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Hourie v. North Shore-Long Island Jewish Health System, Inc.

Supreme Court of New York, Second Department

May 3, 2017

Odette Hourie, respondent,
v.
North Shore-Long Island Jewish Health System, Inc.-Lenox Hill Hospital, et al., defendants, Ali Al-Attar, etc., appellant. Index No. 7805/13

          Gordon & Silber, P.C., New York, NY (Andrew B. Kaufman, David H. Larkin, and Patrick Mevs of counsel), for appellant.

          Samuels & Associates, P.C., Rosedale, NY (Violet E. Samuels of counsel), for respondent.

          MARK C. DILLON, J.P., SHERI S. ROMAN, JEFFREY A. COHEN, ROBERT J. MILLER, JJ.

          DECISION & ORDER

         In an action, inter alia, to recover damages for medical malpractice, the defendant Ali Al-Attar appeals from so much of an order of the Supreme Court, Kings County (Bunyan, J.), dated July 2, 2014, as granted the plaintiff's motion pursuant to CPLR 306(b) for an extension of time to serve a summons with notice on him, and denied his cross motion pursuant to CPLR 306-b and 3211(a)(8) to dismiss the complaint insofar as asserted against him for failure to timely serve a summons with notice on him.

         ORDERED that the order is reversed insofar as appealed from, on the facts and in the exercise of discretion, with costs, the plaintiff's motion for an extension of time is denied, and the defendant Ali Al-Attar's cross motion to dismiss the complaint insofar as asserted against him is granted.

         The plaintiff commenced this action to recover damages for medical malpractice by summons with notice filed April 26, 2013. A process server attempted to serve the summons on the defendant Ali Al-Attar (hereinafter the appellant) on July 31, 2013. The summons was returned, with the server noting that the appellant had moved. The plaintiff made no further attempt to serve the appellant. On January 8, 2014, the plaintiff moved to extend her time to serve the summons with

         notice on the appellant. The plaintiff attached a copy of the complaint to the motion. The appellant cross-moved to dismiss the complaint insofar as asserted against him due to the plaintiff's failure to timely serve the summons with notice on him.

         In an order dated July 2, 2014, the Supreme Court granted the plaintiff's motion and denied the appellant's cross motion. The court also granted the motion of the other defendants in the action to dismiss the complaint insofar as asserted against them, on the ground that the plaintiff failed to timely serve them with a complaint.

         The Supreme Court improvidently exercised its discretion in granting the plaintiff's motion for an extension of time and in denying the appellant's cross motion to dismiss the complaint insofar as asserted against him. The plaintiff concedes that she did not timely serve the appellant with the summons with notice. Thus, in order to establish that she was entitled to an extension of time to effect such service, the plaintiff was required to show either good cause for failing to timely serve the appellant or that an extension of time should be granted in the interest of justice (see CPLR 306-b; Riccio v Ghulam, 29 A.D.3d 558, 560). "To establish the requisite good cause, reasonable diligence in attempting service must be shown, but the interest of justice is a broader standard, which does not require a showing of good cause, and permits the court to consider many factors" (Spath v Zack, 36 A.D.3d 410, 413; see CPLR 306-b). These factors include "diligence, or lack thereof, along with any other relevant factor... including expiration of the Statute of Limitations, the meritorious nature of the cause of action, the length of delay in service, the promptness of a plaintiff's request for the extension of time, and prejudice to defendant" (Leader v Maroney, Ponzini & Spencer, 97 N.Y.2d 95, 105-106).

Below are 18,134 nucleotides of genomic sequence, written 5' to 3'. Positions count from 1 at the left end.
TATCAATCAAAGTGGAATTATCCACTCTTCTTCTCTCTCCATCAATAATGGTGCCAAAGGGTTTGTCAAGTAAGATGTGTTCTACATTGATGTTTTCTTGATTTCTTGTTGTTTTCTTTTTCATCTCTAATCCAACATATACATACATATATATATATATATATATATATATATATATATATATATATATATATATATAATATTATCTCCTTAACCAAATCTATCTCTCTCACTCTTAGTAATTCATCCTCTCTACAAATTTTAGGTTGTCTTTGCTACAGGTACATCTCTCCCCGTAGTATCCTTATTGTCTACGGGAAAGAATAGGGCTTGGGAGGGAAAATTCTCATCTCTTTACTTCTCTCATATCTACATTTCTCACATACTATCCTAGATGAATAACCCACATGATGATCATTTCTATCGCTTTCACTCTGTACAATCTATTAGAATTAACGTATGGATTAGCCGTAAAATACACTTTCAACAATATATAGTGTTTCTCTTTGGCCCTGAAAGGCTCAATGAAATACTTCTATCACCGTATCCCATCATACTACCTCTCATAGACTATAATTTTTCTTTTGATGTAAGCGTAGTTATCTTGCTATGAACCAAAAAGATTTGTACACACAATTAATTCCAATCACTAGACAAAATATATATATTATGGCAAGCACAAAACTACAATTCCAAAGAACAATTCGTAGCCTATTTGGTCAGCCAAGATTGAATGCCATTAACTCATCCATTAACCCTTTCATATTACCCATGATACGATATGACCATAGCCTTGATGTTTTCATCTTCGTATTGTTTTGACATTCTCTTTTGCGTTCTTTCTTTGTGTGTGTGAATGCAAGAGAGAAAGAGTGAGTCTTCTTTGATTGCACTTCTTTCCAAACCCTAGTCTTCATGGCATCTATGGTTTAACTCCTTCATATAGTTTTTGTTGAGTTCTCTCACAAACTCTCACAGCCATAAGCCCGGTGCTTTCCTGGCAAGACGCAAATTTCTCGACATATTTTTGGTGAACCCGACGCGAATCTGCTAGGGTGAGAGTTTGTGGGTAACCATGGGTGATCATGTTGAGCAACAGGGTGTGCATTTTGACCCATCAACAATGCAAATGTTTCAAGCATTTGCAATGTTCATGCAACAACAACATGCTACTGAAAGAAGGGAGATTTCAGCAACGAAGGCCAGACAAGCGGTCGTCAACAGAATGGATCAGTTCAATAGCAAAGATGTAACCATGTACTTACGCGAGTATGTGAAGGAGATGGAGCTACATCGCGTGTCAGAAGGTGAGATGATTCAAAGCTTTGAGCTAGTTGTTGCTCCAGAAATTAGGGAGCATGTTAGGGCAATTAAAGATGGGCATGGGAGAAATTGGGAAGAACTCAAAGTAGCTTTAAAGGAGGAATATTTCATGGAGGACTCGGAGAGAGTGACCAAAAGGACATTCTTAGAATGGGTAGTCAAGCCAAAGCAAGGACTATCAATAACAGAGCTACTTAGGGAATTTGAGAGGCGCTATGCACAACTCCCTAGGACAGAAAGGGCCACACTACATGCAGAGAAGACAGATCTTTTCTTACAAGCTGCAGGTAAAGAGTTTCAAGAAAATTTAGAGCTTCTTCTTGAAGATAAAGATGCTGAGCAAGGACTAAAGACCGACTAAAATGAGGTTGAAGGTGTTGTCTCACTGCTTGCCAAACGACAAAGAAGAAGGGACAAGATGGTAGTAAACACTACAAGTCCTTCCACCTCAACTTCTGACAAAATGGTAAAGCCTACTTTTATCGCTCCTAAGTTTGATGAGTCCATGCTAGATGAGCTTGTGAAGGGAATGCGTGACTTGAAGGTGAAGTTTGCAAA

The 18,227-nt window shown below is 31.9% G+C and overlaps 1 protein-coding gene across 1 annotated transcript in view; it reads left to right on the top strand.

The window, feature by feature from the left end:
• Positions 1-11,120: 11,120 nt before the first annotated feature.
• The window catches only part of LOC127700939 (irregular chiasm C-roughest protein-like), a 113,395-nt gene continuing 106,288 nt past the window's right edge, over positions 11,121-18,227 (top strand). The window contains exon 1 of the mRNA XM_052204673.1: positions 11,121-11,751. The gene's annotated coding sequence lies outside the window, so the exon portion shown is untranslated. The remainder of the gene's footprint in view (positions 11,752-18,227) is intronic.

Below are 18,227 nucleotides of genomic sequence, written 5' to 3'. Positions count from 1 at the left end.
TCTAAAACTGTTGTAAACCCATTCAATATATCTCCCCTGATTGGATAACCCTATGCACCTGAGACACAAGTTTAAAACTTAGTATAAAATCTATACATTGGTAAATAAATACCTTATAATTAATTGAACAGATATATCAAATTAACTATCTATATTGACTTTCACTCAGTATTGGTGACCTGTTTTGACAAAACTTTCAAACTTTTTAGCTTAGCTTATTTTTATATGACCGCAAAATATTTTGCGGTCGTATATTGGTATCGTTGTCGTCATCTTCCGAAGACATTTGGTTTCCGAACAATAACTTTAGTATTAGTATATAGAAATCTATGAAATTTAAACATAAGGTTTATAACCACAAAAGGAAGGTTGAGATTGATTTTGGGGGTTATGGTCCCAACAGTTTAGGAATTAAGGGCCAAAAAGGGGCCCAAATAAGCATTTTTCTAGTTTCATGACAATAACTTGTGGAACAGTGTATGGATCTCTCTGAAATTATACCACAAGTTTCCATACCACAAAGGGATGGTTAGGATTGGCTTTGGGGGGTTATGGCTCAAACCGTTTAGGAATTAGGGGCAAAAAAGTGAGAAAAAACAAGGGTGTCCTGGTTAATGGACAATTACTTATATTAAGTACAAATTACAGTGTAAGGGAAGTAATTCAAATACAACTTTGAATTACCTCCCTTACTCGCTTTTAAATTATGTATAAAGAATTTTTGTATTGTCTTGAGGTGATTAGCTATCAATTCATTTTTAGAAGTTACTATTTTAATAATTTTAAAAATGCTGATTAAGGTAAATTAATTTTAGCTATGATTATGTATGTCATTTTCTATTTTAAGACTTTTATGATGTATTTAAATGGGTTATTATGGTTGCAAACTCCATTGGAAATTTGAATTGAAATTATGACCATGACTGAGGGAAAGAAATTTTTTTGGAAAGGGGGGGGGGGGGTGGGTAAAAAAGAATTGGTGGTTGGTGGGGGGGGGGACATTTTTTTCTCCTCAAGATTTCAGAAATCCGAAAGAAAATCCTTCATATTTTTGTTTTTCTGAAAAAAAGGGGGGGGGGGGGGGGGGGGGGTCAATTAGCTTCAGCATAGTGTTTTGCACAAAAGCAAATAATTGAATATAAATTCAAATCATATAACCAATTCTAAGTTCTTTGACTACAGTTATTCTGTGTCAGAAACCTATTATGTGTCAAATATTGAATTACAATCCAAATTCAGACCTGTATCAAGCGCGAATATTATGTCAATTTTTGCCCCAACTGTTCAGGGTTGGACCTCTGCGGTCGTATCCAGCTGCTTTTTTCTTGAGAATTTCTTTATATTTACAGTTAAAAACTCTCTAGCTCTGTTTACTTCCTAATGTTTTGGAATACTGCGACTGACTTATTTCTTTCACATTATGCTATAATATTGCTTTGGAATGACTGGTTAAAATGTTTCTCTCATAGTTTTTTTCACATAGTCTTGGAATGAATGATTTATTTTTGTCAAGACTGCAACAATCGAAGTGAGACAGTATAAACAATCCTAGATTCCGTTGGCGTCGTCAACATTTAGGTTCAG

Here, the plaintiff failed to demonstrate that she was entitled to an extension of time to serve the appellant for good cause, as she failed to establish that she exercised reasonably diligent efforts in attempting to effect proper service (see Hobbins v North Star Orthopedics, PLLC, 148 A.D.3d 784). Not only did the plaintiff fail to make any further attempts to serve the appellant after her first attempt was unsuccessful, as the summons was returned to her, but her complaint insofar as asserted against the other defendants was dismissed because she failed to timely serve them with a complaint. Further, the plaintiff failed to establish her entitlement to an extension of time for service in the interest of justice, as she exhibited an extreme lack of diligence in attempting to effect proper service, waited almost five months after the expiration of the 120-day period in which she was required to serve the appellant to move for the extension of time, and failed to demonstrate a potentially meritorious cause of action (see Umana v Sofolo, ___ A.D.3d ___, ___, 2017 NY Slip Op 03216, *3 [2d Dept 2017] ; Valentin v Zaltsman, 39 A.D.3d 852, 852).

         Therefore, the Supreme Court should have denied the plaintiff's motion and ...


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